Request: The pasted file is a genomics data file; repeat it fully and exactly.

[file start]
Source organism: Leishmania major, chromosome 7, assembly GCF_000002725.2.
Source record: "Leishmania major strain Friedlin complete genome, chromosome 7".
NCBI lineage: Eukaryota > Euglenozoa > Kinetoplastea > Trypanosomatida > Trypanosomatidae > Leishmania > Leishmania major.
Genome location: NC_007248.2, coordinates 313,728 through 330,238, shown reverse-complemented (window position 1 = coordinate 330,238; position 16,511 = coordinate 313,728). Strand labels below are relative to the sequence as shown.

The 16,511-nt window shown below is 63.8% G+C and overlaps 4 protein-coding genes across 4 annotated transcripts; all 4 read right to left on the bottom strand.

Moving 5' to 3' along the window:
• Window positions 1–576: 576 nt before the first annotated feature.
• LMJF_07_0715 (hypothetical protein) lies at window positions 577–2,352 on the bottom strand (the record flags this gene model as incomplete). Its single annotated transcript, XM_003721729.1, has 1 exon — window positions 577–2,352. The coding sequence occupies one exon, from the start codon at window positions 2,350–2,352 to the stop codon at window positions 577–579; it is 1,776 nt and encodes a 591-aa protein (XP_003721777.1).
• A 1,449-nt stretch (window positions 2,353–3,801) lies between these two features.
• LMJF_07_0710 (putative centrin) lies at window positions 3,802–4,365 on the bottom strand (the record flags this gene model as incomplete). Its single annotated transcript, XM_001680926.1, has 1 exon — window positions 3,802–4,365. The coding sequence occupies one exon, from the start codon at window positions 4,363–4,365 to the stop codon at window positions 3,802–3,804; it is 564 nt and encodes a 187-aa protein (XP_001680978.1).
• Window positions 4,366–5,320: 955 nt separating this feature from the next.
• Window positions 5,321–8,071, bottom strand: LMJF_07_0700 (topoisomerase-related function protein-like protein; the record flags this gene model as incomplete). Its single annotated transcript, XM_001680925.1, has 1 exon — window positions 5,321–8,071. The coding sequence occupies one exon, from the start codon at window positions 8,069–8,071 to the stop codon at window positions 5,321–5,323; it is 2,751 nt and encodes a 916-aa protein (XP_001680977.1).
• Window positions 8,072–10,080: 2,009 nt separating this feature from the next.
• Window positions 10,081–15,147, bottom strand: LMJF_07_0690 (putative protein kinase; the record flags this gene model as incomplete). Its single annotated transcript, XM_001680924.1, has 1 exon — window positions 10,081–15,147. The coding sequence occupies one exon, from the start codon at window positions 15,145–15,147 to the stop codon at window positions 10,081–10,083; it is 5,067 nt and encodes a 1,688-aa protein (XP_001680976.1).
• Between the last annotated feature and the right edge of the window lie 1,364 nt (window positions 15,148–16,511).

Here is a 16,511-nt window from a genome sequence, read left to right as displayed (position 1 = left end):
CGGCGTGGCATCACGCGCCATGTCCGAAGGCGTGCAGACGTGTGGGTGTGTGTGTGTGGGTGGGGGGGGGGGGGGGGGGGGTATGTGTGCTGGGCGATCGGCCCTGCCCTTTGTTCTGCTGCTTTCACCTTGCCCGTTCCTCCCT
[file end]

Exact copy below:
Source organism: Leishmania major, chromosome 7, assembly GCF_000002725.2.
Source record: "Leishmania major strain Friedlin complete genome, chromosome 7".
NCBI lineage: Eukaryota > Euglenozoa > Kinetoplastea > Trypanosomatida > Trypanosomatidae > Leishmania > Leishmania major.
Genome location: NC_007248.2, coordinates 313,728 through 330,238, shown reverse-complemented (window position 1 = coordinate 330,238; position 16,511 = coordinate 313,728). Strand labels below are relative to the sequence as shown.

The 16,511-nt window shown below is 63.8% G+C and overlaps 4 protein-coding genes across 4 annotated transcripts; all 4 read right to left on the bottom strand.

Moving 5' to 3' along the window:
• Window positions 1–576: 576 nt before the first annotated feature.
• LMJF_07_0715 (hypothetical protein) lies at window positions 577–2,352 on the bottom strand (the record flags this gene model as incomplete). Its single annotated transcript, XM_003721729.1, has 1 exon — window positions 577–2,352. The coding sequence occupies one exon, from the start codon at window positions 2,350–2,352 to the stop codon at window positions 577–579; it is 1,776 nt and encodes a 591-aa protein (XP_003721777.1).
• A 1,449-nt stretch (window positions 2,353–3,801) lies between these two features.
• LMJF_07_0710 (putative centrin) lies at window positions 3,802–4,365 on the bottom strand (the record flags this gene model as incomplete). Its single annotated transcript, XM_001680926.1, has 1 exon — window positions 3,802–4,365. The coding sequence occupies one exon, from the start codon at window positions 4,363–4,365 to the stop codon at window positions 3,802–3,804; it is 564 nt and encodes a 187-aa protein (XP_001680978.1).
• Window positions 4,366–5,320: 955 nt separating this feature from the next.
• Window positions 5,321–8,071, bottom strand: LMJF_07_0700 (topoisomerase-related function protein-like protein; the record flags this gene model as incomplete). Its single annotated transcript, XM_001680925.1, has 1 exon — window positions 5,321–8,071. The coding sequence occupies one exon, from the start codon at window positions 8,069–8,071 to the stop codon at window positions 5,321–5,323; it is 2,751 nt and encodes a 916-aa protein (XP_001680977.1).
• Window positions 8,072–10,080: 2,009 nt separating this feature from the next.
• Window positions 10,081–15,147, bottom strand: LMJF_07_0690 (putative protein kinase; the record flags this gene model as incomplete). Its single annotated transcript, XM_001680924.1, has 1 exon — window positions 10,081–15,147. The coding sequence occupies one exon, from the start codon at window positions 15,145–15,147 to the stop codon at window positions 10,081–10,083; it is 5,067 nt and encodes a 1,688-aa protein (XP_001680976.1).
• Between the last annotated feature and the right edge of the window lie 1,364 nt (window positions 15,148–16,511).

Here is a 16,511-nt window from a genome sequence, read left to right as displayed (position 1 = left end):
CGGCGTGGCATCACGCGCCATGTCCGAAGGCGTGCAGACGTGTGGGTGTGTGTGTGTGGGTGGGGGGGGGGGGGGGGGGGGTATGTGTGCTGGGCGATCGGCCCTGCCCTTTGTTCTGCTGCTTTCACCTTGCCCGTTCCTCCCT